What Your Social Security Number Means

Social Security numbers came into existence after the Social Security Act in 1935. The purpose was to identify wage and salary records for the millionsof workers covered by the new law.This was a method for maintaining permanentand accurate earnings records for each person workingin employment covered by the Social Security program.Hence, the Social Security number.

The Social Security number (SSN) consists of ninedigits divided into three parts:


The first 3 numbers are the Area number; the second 2 are theGroup number, and the last 4 are the Serial number.

This unique configuration, plus the fact that an SSN isused for many purposes besides employment (incometax returns, bank accounts, drivers’ licenses, and soforth), makes the number easily recognizable. Althoughmost people believe that each part of the number has aspecial significance, few know what that significance is.

If you got your number before 1972, the Area number indicated the location(State, territory, or possession) of the Social Security officethat issued the number. Because an individual could apply for an SSN at any SocialSecurity office, the Area numberdid not necessarilyindicate where the person lived or worked.

If you got your number after 1972,the Social Security Administration has been issuing SSNs centrally from its headquarters in Baltimore. TheArea numbernow indicates the person’s State of residenceas shown on the SSN application.

There are a few exceptions to these rules. Before1964, Area numbers700-728 were assigned by the RailroadRetirement Board to workers covered by the Railroad Retirement Act. Area number586 is dividedamong American Samoa, Guam, the Philippines, andAmericans employed abroad by American employers. From 1975 to 1979, it was also used for Indochineserefugees. Area number 580 is assigned to persons applyingin Puerto Rico and the Virgin Islands.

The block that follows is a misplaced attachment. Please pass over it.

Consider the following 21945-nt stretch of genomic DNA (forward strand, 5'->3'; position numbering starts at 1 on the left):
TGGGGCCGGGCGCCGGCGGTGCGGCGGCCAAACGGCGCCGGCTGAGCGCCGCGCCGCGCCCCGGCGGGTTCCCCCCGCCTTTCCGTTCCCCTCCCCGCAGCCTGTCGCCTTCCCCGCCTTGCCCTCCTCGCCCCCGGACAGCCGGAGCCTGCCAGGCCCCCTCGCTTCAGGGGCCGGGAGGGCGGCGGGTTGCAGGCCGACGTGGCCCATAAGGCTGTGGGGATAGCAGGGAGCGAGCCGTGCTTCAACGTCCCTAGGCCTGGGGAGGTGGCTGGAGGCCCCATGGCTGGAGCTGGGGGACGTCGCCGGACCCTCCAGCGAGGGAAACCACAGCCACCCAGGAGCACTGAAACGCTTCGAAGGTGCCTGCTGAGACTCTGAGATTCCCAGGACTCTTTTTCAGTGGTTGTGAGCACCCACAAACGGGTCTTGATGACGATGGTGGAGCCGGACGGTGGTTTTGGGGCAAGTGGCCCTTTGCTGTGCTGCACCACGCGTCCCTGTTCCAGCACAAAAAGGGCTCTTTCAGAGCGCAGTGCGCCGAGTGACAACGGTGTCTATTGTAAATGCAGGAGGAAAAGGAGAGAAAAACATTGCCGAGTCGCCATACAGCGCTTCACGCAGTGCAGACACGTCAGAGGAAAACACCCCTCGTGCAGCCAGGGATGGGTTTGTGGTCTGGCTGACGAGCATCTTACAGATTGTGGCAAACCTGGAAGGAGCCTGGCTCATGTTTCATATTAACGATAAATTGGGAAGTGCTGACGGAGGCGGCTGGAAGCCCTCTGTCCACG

The 9-digit number provides the capacity for assigningnearly 1 billion SSNs. To date, approximately 277million numbers have been issued, leaving about 75% still available. Only Florida has used up its originalallotment. Several other States (Arizona, California,and Mississippi), and Puerto Rico are expected to exhausttheir original allotment within the next 2 decades.

Additional Area numbers have been designated for theselocations. About 5-7 million new numbers are issuedeach year, but even at this rate there will be sufficientnumbers available for several generations to come.

Can you find your number:


State Area Number
Alabama 416-424
Alaska 574
American Samoa 586 (group numbers 20-28)
Arizona 526-527, 600-601
Arkansas 429-432
California 545-573, 602-626
Colorado 521-524
Connecticut 040-049
Delaware 221-222
District of Columbia 577-579
Florida 261-267, 589-595
Georgia 252-260
Guam 586 (group numbers 01-18)
Hawaii 575-576
Idaho 518-519
Illinois 318-361
Indiana 303-317
Iowa 478-485
Kansas 509-515
Kentucky 400-407
Louisiana 433-439
Maine 004-007
Maryland 212-220
Massachusetts 010-034
Michigan 362-386
Minnesota 468-477
Mississippi 425-428, 587-588
Missouri 486-500
Montana 516-517
Nebraska 505-508
Nevada 530
New Hampshire 001-003
New Jersey 135-158
New Mexico 525, 585
New York 050-134
North Carolina 237-246, 232 (group number 30)
North Dakota 501-502
Ohio 268-302
Oklahoma 440-448
Oregon 540-544
Pennsylvania 159-211
Puerto Rico 580 (group number20), 581-584,596-599
Rhode Island 335-039
South Carolina 247-251
South Dakota 503-504
Tennessee 108-415
Texas 149-467
Utah 528-529
Vermont 008-009
Virginia 223-231
Virgin Islands 580 (group numbers01-18)
Washington 531-539
West Virginia 132-236 (except group number 30)
Wisconsin 187-399
Wyoming 520
Railroad Retirement Board 700-728
Outside United States 586 (group numbers 30-58, 60-78)

The smaller numbers start in the East Coast and get larger as they move to the West Coast, with the exception of Washington, DC, US territories, etc.

Primary source: Social Security Bulletin

Brenda Gayle Bryant is the owner of the gayle group, is certified in QuickBooks and Microsoft Office, and is a past board member of both the National Speakers Association and American Society for Training and Development. She has been a small business coach for over 20 years and her passion is teaching people sound financial techniques.

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